91 F.3d 1114: Randy G. Spencer, Appellant, v. Mike Kemna; Missouri Attorney General, Appellees
United States Court of Appeals, Eighth Circuit. - 91 F.3d 1114
Submitted May 17, 1996.Decided Aug. 2, 1996.Rehearing and Suggestion for Rehearing En Banc Denied Sept.19, 1996
David Bandre, Jefferson City, MO, argued, for appellant.
Cassandra Dolgin, Asst. Atty. Gen., Jefferson City, MO, argued (Michael J. Spillane, on the brief), for appellee.
Before BOWMAN, HEANEY, and WOLLMAN, Circuit Judges.
WOLLMAN, Circuit Judge.
Randy G. Spencer appeals the district court's1 dismissal of his 28 U.S.C. § 2254 petition as moot. We affirm.
Spencer was convicted in Missouri state court of felony stealing and burglary and was sentenced to concurrent terms of three years' imprisonment. He began serving his sentences on October 17, 1990, and was paroled on April 16, 1992. Spencer's parole was revoked on September 24, 1992, following a revocation hearing before the Missouri Board of Probation and Parole. The Board revoked Spencer's parole based on a violation report alleging that he had committed rape, used cocaine, and used a dangerous weapon.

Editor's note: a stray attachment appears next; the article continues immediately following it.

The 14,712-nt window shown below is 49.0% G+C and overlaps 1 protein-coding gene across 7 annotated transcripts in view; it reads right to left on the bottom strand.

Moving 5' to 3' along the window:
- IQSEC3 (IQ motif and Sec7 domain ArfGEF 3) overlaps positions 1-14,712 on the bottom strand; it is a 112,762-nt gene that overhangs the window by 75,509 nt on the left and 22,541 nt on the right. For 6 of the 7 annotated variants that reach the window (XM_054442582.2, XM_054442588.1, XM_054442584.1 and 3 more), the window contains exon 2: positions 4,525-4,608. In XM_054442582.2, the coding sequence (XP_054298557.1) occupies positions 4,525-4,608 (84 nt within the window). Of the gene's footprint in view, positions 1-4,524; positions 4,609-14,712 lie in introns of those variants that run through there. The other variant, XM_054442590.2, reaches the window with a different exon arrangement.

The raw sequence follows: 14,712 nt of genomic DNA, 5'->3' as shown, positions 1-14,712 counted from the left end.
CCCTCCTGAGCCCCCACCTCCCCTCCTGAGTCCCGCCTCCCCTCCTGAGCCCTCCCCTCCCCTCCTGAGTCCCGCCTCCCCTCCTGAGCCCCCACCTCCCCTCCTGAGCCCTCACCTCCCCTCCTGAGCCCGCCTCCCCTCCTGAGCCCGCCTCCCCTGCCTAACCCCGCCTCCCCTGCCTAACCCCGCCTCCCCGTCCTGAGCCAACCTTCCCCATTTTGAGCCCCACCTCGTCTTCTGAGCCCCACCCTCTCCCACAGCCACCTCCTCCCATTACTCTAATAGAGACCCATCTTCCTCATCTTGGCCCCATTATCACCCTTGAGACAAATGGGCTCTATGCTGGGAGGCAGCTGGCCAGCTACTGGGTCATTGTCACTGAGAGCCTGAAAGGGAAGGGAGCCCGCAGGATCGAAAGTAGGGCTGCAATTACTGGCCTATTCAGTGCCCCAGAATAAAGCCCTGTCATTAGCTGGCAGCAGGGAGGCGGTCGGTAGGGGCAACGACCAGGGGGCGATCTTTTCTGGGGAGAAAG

Spencer filed this section 2254 petition on April 1, 1993, against Mike Kemna, Superintendent of the Western Missouri Correctional Center, and the Attorney General of Missouri (the State). The petition alleged that: (1) Spencer was denied the right to a preliminary hearing on his parole violations; (2) his conditional release date of October 16, 1992, was suspended without a hearing; (3) his parole revocation hearing violated his due process rights, in that he was denied counsel, he was not allowed to confront adverse witnesses, and the sole evidence against him was the violation report; and (4) he had to wait four months to receive a statement of the reasons why his parole was revoked.